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* 12-year bonds popular as investors hunt for yield
* Funding costs have dropped at the longer end
* EnBW prints its lowest ever coupon
By Charlie Thomas
LONDON, May 30 (IFR) - Corporates are taking full advantage of the bid for duration to extend their curves at competitive costs, despite investor fears that the balance has tipped too far in favour of borrowers.
EnBW and Unibail priced 12-year bonds this week, the latest in a string of corporate issuers in the market selling longer dated debt. In recent weeks, Prologis, GDF Suez and Diageo have all printed dozen-year deals, while financials have also been pushing out the curve with 10-year and longer offerings.
“With any gains from the peripheral rally now almost over, investors are forced to look at lengthening duration to pick up yield,” said Georg Grodzki, head of pan-European credit research at L&G.
Ten-year Italian yields have fallen from 4.22% at the tail end of 2013 to 2.95% this week, while Spanish yields at the tenor have dropped from 4.23% to 2.85%.
“Insurers and pension funds are struggling with the low-yield environment so they’re keen to extend duration. If you expect interest rates to rise, you would normally shorten your duration, but in the euro market it seems some investors are fearful that Bund yields may decline even further,” said Grodzki.
This has certainly been the case so far this year. Ten-year Bund yields hit 1.33% this week, having ended 2013 at 1.94%.
Stephen Yates, head of fixed income beta for EMEA at State Street Global Advisors, said that German and US government curves are steep up to 10-years but relatively flat beyond, meaning that terming out beyond that point was less expensive.
“Also the longer end of the bond market has rallied this year, flattening the curve further, and signaling demand for longer dated bonds,” he added. “This has bought down funding costs in the longer end for issuers.”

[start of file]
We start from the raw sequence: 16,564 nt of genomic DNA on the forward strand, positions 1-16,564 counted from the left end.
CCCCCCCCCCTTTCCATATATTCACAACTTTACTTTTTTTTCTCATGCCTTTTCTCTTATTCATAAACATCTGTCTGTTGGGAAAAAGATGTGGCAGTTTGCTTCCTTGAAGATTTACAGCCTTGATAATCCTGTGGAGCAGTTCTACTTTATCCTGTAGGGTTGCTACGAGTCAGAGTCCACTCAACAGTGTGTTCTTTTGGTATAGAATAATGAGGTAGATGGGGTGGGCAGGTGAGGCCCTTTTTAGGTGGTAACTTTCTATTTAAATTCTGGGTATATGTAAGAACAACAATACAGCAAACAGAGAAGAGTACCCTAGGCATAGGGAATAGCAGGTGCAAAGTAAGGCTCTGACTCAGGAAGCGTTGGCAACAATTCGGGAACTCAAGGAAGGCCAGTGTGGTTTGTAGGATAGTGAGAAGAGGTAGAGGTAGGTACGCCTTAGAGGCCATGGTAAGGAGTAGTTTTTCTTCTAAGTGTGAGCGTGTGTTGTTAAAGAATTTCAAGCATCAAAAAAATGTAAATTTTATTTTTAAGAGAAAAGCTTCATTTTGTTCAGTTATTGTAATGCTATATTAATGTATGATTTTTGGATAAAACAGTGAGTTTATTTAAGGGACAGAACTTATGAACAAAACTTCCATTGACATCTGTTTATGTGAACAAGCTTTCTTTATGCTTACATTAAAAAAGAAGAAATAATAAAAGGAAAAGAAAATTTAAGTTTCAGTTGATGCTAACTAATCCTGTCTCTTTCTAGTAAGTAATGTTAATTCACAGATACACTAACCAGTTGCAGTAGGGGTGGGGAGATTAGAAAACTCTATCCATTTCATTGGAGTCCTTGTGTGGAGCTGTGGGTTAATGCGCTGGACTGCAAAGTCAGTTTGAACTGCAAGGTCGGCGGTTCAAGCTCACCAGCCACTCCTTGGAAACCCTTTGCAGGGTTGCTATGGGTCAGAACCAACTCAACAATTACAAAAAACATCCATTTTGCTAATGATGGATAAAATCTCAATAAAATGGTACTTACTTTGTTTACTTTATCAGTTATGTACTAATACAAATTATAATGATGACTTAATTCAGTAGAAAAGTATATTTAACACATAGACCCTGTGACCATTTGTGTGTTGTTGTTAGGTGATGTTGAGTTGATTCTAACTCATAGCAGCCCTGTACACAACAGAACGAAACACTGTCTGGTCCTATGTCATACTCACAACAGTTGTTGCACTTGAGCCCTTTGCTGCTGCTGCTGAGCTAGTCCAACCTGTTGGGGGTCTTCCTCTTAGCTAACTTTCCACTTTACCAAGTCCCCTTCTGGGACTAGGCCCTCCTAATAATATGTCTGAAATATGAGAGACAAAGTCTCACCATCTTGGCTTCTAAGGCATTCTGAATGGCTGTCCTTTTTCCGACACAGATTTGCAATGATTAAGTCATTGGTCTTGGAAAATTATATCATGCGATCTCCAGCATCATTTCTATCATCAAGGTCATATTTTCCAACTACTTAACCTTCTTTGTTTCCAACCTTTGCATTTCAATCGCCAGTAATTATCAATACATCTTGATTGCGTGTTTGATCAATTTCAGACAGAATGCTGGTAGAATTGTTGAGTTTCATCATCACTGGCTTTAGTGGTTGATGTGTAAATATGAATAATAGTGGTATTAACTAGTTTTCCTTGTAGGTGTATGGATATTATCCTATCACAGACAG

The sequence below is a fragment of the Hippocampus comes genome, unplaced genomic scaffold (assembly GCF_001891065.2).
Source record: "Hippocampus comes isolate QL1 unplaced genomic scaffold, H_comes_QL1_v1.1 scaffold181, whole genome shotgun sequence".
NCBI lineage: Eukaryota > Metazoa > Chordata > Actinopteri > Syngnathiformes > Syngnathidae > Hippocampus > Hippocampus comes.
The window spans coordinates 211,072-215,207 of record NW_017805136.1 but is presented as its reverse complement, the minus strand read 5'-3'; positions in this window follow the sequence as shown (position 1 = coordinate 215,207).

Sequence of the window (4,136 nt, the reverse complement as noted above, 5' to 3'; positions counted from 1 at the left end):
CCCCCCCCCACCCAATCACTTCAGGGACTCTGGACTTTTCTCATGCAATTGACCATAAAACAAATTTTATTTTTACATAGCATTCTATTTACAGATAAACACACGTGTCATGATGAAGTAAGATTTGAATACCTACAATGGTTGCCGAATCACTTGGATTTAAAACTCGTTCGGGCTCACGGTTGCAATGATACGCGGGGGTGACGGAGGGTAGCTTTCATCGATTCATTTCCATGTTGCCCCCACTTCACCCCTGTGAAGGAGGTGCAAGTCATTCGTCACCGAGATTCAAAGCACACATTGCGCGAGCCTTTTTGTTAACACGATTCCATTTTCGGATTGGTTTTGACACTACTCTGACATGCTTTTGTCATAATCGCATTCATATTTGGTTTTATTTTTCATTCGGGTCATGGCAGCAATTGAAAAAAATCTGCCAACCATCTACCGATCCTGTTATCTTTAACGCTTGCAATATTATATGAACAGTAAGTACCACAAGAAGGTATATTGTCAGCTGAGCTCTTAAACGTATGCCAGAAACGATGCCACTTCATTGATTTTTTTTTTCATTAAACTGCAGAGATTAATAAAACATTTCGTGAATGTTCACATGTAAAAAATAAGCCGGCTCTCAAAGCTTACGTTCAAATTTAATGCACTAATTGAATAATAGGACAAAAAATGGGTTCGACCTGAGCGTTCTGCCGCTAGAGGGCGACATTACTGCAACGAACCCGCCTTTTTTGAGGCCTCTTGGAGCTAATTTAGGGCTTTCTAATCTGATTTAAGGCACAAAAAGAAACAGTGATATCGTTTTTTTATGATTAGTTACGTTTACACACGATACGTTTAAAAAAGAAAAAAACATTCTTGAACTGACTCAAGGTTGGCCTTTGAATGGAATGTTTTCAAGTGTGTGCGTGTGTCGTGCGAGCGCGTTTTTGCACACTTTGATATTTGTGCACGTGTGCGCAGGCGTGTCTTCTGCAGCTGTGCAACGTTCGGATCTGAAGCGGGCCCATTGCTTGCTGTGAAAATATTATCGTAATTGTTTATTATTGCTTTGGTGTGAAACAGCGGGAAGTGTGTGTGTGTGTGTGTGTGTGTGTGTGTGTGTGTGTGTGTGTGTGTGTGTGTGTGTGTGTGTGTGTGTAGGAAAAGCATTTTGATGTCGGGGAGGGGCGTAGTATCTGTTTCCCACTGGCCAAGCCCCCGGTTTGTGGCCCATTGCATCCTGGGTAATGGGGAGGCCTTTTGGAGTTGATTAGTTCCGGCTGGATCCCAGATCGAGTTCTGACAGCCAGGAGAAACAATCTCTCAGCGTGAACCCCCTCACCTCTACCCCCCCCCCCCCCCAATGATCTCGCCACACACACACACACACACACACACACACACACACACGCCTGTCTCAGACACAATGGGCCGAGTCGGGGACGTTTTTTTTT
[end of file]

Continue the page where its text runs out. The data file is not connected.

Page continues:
Euro corporate issuance including financials has reached some 360bn for 10-year and longer maturities so far in 2014, according to Thomson Reuters data. Issuance out to five-years, by contrast, is only around 172bn.
Pension funds and insurers, as well as asset managers, have been behind this demand, hoovering up corporate bonds.
EnBW’s 500m 12-year deal saw 55% picked up by insurers and pension funds, with asset managers buying another 37%.
Unibail’s 600m bond was dominated by insurers and asset managers, who bought 42% and 45% respectively, while banks and private banks picked up another 12%.
The deals were well received despite the fact that there is less and less reward left for investors.
The coupons on both issues were just 2.5% - for EnBW, the lowest in its history at any maturity.
“The interesting thing is the 12-year swap curve is almost at the lowest it’s been since May 2013, but it seems investors are willing to ignore that and buy the paper anyway.”
While issuers have been making the most of conditions, analysts have warned it is not a one-way street, and that investors are getting more exposed to any potential change in the market backdrop.
“So far everyone’s benefiting from the falling yields but clearly the upside for investors is diminishing and the downside is increasingly higher,” analysts at Societe Generale wrote this month, adding that spreads could widen in a sustained fashion if corporates misjudged the strength of the recovery and releverage aggressively.
They also warned of the risks of higher underlying government yields, which could erase much of the performance earned by credit so far.
“It is hard to see inflation and growth accelerating aggressively but central banks could start the tightening process too early and surprise the markets,” they said. (Reporting By Charlie Thomas, Editing by Helene Durand, Julian Baker)